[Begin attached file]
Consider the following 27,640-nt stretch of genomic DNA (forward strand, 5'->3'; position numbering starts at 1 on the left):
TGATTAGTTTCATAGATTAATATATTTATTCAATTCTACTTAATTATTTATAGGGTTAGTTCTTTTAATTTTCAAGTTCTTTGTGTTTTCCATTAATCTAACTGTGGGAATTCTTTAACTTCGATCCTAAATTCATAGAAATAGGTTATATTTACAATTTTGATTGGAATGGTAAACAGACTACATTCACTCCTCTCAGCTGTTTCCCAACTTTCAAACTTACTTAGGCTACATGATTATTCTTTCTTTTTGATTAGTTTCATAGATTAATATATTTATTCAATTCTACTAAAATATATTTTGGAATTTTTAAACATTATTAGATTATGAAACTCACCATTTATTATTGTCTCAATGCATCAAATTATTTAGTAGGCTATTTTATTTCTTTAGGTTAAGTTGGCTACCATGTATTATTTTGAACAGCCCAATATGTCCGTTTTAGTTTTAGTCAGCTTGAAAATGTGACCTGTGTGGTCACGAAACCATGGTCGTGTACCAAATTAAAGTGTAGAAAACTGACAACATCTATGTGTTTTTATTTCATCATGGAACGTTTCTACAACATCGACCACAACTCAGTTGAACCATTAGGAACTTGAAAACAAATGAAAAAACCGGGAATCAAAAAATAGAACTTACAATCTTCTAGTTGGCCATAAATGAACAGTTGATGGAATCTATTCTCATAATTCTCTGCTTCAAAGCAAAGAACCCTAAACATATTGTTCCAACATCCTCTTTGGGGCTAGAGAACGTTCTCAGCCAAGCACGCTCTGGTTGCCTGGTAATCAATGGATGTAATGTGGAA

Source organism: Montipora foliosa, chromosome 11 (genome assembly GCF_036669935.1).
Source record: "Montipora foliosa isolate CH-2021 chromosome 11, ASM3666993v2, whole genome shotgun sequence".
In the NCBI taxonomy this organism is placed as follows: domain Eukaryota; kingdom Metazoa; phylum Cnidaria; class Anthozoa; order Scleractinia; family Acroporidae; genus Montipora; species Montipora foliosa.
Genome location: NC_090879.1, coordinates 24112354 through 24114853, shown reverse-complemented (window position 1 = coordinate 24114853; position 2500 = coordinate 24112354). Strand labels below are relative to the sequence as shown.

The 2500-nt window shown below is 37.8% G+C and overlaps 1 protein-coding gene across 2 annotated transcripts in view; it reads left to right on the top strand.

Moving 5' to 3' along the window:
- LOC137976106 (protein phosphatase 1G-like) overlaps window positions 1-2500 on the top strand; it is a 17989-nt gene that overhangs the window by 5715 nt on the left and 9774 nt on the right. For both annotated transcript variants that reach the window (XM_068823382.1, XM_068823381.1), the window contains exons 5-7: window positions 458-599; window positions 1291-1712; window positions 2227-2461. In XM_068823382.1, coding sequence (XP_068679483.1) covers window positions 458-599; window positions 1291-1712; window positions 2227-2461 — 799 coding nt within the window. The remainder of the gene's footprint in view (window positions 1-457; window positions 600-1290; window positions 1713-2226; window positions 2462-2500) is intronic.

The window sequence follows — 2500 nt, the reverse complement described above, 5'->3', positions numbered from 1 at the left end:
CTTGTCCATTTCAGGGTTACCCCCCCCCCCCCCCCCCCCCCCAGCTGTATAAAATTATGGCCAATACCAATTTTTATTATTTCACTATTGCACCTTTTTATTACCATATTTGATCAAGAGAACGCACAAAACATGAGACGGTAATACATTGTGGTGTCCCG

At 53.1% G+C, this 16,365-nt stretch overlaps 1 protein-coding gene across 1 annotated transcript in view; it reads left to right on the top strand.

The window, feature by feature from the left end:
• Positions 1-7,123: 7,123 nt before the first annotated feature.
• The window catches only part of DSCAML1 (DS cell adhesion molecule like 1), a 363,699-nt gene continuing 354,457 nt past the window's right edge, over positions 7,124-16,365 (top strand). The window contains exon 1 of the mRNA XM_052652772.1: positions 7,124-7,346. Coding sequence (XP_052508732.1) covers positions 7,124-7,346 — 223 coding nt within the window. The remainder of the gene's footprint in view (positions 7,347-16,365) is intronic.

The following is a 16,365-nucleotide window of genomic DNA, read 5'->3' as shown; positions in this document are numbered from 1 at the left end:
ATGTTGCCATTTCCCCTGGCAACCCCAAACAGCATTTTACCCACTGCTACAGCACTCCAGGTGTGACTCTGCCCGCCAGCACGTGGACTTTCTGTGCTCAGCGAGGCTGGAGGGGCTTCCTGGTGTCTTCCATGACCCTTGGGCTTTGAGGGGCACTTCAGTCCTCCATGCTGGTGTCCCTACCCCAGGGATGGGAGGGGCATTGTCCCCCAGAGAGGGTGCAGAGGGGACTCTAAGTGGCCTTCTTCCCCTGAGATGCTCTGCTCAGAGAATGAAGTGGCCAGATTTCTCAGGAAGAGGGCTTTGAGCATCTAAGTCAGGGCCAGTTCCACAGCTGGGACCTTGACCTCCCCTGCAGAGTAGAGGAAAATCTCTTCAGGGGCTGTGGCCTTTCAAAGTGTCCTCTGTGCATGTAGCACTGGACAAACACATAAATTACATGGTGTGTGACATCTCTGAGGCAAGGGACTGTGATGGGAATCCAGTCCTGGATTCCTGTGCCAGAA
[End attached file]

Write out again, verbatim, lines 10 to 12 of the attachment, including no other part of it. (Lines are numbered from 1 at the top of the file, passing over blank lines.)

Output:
The window sequence follows — 2500 nt, the reverse complement described above, 5'->3', positions numbered from 1 at the left end:
CTTGTCCATTTCAGGGTTACCCCCCCCCCCCCCCCCCCCCCCAGCTGTATAAAATTATGGCCAATACCAATTTTTATTATTTCACTATTGCACCTTTTTATTACCATATTTGATCAAGAGAACGCACAAAACATGAGACGGTAATACATTGTGGTGTCCCG

At 53.1% G+C, this 16,365-nt stretch overlaps 1 protein-coding gene across 1 annotated transcript in view; it reads left to right on the top strand.